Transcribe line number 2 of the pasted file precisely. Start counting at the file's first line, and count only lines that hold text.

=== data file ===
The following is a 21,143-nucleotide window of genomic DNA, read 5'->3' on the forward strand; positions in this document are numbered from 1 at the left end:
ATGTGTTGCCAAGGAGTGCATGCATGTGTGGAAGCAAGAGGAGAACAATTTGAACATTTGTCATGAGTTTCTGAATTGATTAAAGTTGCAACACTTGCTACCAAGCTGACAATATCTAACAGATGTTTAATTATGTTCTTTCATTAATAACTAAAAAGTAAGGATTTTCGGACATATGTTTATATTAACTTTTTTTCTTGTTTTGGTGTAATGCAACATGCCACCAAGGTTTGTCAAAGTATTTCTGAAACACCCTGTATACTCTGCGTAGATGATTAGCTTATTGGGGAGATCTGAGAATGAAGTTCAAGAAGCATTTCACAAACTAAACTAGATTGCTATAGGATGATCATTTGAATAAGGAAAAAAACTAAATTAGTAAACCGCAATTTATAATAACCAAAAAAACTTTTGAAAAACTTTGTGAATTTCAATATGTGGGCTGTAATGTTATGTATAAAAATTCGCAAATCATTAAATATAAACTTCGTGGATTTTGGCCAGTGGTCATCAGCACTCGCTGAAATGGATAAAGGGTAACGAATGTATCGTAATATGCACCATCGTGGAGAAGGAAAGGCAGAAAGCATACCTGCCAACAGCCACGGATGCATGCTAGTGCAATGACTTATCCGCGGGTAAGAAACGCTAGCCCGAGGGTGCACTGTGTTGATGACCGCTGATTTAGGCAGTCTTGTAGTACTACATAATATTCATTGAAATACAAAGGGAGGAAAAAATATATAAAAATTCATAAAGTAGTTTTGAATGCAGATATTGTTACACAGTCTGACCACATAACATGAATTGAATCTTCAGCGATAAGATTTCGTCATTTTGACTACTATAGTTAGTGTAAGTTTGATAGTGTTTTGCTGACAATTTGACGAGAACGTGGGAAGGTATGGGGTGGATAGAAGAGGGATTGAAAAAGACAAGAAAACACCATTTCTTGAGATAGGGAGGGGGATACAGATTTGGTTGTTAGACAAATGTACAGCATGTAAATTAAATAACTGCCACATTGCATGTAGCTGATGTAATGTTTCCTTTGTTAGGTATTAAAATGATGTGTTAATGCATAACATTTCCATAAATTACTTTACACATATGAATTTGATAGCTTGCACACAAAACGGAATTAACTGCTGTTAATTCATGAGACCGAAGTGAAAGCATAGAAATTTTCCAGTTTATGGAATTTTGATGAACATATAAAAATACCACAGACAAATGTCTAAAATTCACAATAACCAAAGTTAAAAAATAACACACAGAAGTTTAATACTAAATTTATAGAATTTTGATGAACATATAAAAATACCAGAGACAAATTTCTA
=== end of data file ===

ATGTGTTGCCAAGGAGTGCATGCATGTGTGGAAGCAAGAGGAGAACAATTTGAACATTTGTCATGAGTTTCTGAATTGATTAAAGTTGCAACACTTGCTACCAAGCTGACAATATCTAACAGATGTTTAATTATGTTCTTTCATTAATAACTAAAAAGTAAGGATTTTCGGACATATGTTTATATTAACTTTTTTTCTTGTTTTGGTGTAATGCAACATGCCACCAAGGTTTGTCAAAGTATTTCTGAAACACCCTGTATACTCTGCGTAGATGATTAGCTTATTGGGGAGATCTGAGAATGAAGTTCAAGAAGCATTTCACAAACTAAACTAGATTGCTATAGGATGATCATTTGAATAAGGAAAAAAACTAAATTAGTAAACCGCAATTTATAATAACCAAAAAAACTTTTGAAAAACTTTGTGAATTTCAATATGTGGGCTGTAATGTTATGTATAAAAATTCGCAAATCATTAAATATAAACTTCGTGGATTTTGGCCAGTGGTCATCAGCACTCGCTGAAATGGATAAAGGGTAACGAATGTATCGTAATATGCACCATCGTGGAGAAGGAAAGGCAGAAAGCATACCTGCCAACAGCCACGGATGCATGCTAGTGCAATGACTTATCCGCGGGTAAGAAACGCTAGCCCGAGGGTGCACTGTGTTGATGACCGCTGATTTAGGCAGTCTTGTAGTACTACATAATATTCATTGAAATACAAAGGGAGGAAAAAATATATAAAAATTCATAAAGTAGTTTTGAATGCAGATATTGTTACACAGTCTGACCACATAACATGAATTGAATCTTCAGCGATAAGATTTCGTCATTTTGACTACTATAGTTAGTGTAAGTTTGATAGTGTTTTGCTGACAATTTGACGAGAACGTGGGAAGGTATGGGGTGGATAGAAGAGGGATTGAAAAAGACAAGAAAACACCATTTCTTGAGATAGGGAGGGGGATACAGATTTGGTTGTTAGACAAATGTACAGCATGTAAATTAAATAACTGCCACATTGCATGTAGCTGATGTAATGTTTCCTTTGTTAGGTATTAAAATGATGTGTTAATGCATAACATTTCCATAAATTACTTTACACATATGAATTTGATAGCTTGCACACAAAACGGAATTAACTGCTGTTAATTCATGAGACCGAAGTGAAAGCATAGAAATTTTCCAGTTTATGGAATTTTGATGAACATATAAAAATACCACAGACAAATGTCTAAAATTCACAATAACCAAAGTTAAAAAATAACACACAGAAGTTTAATACTAAATTTATAGAATTTTGATGAACATATAAAAATACCAGAGACAAATTTCTA